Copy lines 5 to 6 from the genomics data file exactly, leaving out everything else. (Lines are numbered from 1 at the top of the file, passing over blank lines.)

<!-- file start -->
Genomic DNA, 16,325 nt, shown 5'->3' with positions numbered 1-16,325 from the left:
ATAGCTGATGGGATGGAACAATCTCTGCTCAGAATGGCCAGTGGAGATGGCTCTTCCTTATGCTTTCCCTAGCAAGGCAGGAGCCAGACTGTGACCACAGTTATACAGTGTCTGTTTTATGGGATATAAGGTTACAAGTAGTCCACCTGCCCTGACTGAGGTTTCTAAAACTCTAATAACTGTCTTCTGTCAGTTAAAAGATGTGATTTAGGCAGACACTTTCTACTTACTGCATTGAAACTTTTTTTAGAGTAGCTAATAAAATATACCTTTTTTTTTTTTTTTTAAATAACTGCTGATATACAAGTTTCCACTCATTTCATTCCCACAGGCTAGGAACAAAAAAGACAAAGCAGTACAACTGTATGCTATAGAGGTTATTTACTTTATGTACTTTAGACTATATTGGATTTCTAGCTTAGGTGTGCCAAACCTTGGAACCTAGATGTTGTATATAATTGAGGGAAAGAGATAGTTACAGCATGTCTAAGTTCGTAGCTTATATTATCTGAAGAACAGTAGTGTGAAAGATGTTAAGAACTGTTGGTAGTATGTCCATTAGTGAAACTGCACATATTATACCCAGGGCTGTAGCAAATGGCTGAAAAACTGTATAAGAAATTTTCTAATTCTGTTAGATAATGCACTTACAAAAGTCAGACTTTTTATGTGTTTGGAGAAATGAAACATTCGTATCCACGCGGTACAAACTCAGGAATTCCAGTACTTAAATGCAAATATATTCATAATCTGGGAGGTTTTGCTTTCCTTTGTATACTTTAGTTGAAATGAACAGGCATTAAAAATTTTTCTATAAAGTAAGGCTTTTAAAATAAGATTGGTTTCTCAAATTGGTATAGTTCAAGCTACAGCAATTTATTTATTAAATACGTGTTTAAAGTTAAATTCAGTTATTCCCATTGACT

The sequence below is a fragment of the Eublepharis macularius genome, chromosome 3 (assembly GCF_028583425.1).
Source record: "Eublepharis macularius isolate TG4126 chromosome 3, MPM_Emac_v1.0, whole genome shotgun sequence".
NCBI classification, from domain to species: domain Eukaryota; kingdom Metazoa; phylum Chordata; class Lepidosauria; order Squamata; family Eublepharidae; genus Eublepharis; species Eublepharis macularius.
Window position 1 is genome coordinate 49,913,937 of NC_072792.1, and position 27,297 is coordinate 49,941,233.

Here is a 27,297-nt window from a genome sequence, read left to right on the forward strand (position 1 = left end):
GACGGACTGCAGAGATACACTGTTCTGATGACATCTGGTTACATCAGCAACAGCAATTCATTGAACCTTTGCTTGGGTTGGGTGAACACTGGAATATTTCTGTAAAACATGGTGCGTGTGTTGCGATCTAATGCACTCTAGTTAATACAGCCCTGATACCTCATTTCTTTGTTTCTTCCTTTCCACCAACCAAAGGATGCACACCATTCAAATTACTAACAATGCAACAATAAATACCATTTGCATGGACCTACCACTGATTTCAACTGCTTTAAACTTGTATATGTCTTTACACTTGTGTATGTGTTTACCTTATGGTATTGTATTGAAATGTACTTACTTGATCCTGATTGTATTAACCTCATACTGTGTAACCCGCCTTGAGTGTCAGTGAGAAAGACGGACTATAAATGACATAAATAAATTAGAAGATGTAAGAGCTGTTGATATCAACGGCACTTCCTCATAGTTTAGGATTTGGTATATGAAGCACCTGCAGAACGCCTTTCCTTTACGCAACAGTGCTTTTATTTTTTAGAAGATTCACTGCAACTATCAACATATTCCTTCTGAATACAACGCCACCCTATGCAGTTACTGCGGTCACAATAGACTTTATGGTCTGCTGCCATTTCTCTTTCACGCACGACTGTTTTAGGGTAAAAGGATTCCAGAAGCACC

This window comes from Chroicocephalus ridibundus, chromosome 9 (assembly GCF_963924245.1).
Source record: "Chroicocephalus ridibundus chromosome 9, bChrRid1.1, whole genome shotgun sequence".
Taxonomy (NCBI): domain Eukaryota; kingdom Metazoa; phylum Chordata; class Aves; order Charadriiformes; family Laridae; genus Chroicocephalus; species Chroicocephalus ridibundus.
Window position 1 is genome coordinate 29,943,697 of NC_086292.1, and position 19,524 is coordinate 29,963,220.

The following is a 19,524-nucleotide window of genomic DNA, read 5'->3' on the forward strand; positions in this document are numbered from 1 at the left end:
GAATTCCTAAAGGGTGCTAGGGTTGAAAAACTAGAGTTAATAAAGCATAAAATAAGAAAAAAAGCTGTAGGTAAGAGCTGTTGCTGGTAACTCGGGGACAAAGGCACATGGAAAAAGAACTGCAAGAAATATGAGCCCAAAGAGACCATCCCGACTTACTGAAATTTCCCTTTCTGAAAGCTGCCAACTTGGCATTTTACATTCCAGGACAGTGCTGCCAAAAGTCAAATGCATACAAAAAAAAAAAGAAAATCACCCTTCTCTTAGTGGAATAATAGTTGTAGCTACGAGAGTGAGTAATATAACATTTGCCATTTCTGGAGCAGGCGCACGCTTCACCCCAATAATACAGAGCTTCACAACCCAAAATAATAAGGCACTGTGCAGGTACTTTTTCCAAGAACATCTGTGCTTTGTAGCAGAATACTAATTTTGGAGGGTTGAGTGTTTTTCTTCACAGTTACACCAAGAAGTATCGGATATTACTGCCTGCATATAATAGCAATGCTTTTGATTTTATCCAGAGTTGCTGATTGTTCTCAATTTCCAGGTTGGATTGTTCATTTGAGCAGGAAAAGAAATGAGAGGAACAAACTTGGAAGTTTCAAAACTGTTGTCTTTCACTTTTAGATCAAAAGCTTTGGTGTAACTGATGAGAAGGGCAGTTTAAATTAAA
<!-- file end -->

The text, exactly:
NCBI classification, from domain to species: domain Eukaryota; kingdom Metazoa; phylum Chordata; class Lepidosauria; order Squamata; family Eublepharidae; genus Eublepharis; species Eublepharis macularius.
Window position 1 is genome coordinate 49,913,937 of NC_072792.1, and position 27,297 is coordinate 49,941,233.